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Bonnie’s the boss: Raitt rocks out the Blaisdell Concert Hall

on March 26, 2017 No comments
By Sjarif Goldstein
Rock & Roll Hall of Famer Bonnie Raitt live in concert at the Blaisdell Concert Hall - Honolulu, HI  3-25-2017California Honey Drops opened for Bonnie Raitt at the Blaisdell Concert Hall - Honolulu, HI  3-25-2017Bonnie Raitt played a sold-out show on Saturday at the Blaisdell Concert Hall - Honolulu, HI  3-25-2017

 
Success is a wonderful thing, but too much success can be a curse of sorts.

When veteran musical artists who are defined by their hits go out on tour, they are often beholden to those signature songs.

Led Zeppelin lead singer Robert Plant famously once told the Los Angeles Times that his band’s iconic “Stairway to Heaven” makes him “break out in hives.”

But “the hits” are so often all fans want to hear. When artists play “the new stuff,” the old joke goes, that’s the time to go to the bathroom.

Bonnie Raitt has been very fortunate to have some success on the singles chart but not so much that her set list can’t wander into places unexpected. She played a sold-out show at the Blaisdell Concert Hall on Saturday night and part of the joy was the unpredictability.

Sure, most of Raitt’s hits made the cut, but her 1989 comeback single — the John Hiatt cover “Thing Called Love” — didn’t, and there were no calls for it from the audience. Raitt has built enough equity and trust with her fans that she can play what she wants and they will soak it up.

So when she opened her show with the first two tracks from her latest album, “Dig in Deep” — the blues-rock rave-up “Unintended Consequence of Love” and the INXS chart-topper “Need You Tonight” — the welcome was as warm as if she had started with her two biggest hits.

When she followed with a different Hiatt-penned song, “No Business,” the audience was game. Granted, “No Business” is off the top selling album of her career, 1991’s “Luck of the Draw,” but the point stands: The vast majority of Raitt’s 105-minute set was made up of songs the casual fan would not be familiar with, but Raitt’s hits do not own her — she owns her hits.

Two of her biggest are also from “Luck of the Draw,” and Raitt mixed it up a bit on both, rather than playing the album versions note-for-note.

Raitt kicked off a faster-paced “Something to Talk About” singing a cappella, and she took the reins off her vocals for the usually understated “I Can’t Make You Love Me.” Such departures are one of the things that make the live music experience so vital, and in that respect Raitt definitely delivers.

Though known more as an interpreter of songs than for vocal fireworks, Raitt showed on the oft-covered but never matched “I Can’t Make You Love Me” that she has the pipes to make a song soar.

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Touring Hawaii, Bonnie Raitt Shares Roots in Activism and Philanthropy on HPR’s ATC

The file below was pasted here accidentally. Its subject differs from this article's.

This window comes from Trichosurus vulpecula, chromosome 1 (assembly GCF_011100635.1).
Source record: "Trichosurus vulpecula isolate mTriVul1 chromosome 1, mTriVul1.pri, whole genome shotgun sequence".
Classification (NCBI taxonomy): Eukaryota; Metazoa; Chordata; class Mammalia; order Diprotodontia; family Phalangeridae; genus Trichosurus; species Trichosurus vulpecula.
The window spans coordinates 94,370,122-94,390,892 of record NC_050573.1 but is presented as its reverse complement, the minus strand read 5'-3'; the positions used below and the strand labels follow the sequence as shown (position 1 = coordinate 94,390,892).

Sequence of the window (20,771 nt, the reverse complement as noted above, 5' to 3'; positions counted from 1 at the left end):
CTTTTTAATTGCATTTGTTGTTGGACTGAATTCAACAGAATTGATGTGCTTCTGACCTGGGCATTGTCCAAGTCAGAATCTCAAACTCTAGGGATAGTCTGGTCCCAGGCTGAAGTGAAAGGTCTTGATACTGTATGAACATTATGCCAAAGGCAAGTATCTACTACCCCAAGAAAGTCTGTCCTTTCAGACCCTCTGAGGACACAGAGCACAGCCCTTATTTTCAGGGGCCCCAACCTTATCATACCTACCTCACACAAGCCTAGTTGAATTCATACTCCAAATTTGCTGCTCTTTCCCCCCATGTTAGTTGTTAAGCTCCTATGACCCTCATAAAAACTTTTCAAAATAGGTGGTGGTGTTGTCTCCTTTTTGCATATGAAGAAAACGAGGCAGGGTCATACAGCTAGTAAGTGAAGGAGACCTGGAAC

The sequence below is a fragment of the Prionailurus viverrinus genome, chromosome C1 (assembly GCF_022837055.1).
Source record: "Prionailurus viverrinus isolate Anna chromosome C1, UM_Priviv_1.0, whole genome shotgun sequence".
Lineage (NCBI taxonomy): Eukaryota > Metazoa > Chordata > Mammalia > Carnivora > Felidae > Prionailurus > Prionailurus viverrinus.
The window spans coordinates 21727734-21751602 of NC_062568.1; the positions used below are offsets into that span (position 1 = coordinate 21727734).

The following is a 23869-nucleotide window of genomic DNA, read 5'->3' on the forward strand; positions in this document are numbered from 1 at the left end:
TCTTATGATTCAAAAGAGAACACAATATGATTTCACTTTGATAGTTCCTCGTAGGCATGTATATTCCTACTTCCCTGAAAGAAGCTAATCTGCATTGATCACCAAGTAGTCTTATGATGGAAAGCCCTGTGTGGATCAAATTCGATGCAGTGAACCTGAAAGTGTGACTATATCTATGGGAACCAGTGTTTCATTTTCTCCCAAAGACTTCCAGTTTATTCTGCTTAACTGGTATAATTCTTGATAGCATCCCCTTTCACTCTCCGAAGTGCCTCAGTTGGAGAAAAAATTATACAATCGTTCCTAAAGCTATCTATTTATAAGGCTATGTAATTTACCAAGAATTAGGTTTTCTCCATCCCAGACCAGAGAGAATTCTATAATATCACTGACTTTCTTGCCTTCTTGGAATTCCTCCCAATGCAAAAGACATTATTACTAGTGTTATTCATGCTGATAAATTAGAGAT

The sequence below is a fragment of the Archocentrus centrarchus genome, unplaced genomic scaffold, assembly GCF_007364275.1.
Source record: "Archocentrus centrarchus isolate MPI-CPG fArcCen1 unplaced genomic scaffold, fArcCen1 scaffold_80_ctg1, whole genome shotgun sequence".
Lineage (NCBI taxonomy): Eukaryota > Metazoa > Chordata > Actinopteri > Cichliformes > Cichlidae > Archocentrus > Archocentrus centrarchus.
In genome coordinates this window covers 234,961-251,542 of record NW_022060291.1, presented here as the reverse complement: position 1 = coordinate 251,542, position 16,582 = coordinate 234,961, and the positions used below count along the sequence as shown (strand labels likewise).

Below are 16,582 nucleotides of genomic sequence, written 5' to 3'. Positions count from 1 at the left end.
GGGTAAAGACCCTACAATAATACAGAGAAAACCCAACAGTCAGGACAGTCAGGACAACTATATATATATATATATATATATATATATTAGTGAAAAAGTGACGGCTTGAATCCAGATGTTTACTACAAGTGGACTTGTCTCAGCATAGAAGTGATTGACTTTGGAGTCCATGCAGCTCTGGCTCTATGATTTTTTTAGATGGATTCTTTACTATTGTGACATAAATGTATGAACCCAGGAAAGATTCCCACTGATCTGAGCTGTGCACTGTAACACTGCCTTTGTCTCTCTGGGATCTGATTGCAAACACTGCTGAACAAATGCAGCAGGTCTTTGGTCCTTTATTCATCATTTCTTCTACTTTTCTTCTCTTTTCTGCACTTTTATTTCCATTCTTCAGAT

on March 23, 2017 No comments

For decades, Bonnie Raitt has mixed her passion for music with philanthropy and activism. The Rock and Roll Hall of Fame legend is continuing the tour for her 2016 release Dig In Deep with dates Friday at the MACC and Saturday at the Blaisdell Concert Hall before heading… deeper… into the Asia Pacific. She explored how her family musical and Quaker roots have influenced a lifetime of music and giving back with HPR All Things Considered Host Dave Lawrence.

In this very special conversation, the first-time HPR ATC guest discussed her background in detail, including how her family commitment to Quaker values shaped decades of philanthropic efforts, and the ways her parents’ background in performing inspired her own musical career. She explained how she utilizes her concert tickets to support nonprofits, and shared information about her partnership with the Aria Foundation. She also discussed the fertile scene of performance and activism she found in the Boston area when in college there. Among the laundry list of benefit projects found on her resume, she shed light on a recent visit to support Native Americans at Standing Rock, as well as her role in Hawaii benefit concerts following the devastation of Hurricane Iniki, and at the No Nukes shows at Madison Square Garden in 1979. Having performed as a guest with a stunning list of fellow artists, she explored critical musical experiences, too, with luminaries like Ray Charles, Jackson Browne and others.

The Rock and Roll Hall of Fame legend spoke with HPR All Things Considered Host Dave Lawrence on Hawaii Public Radio in March 2017 during a Hawaii tour.
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© Matt Mindlin

Source: © Copyright Hawaii Public Radio-HPR2

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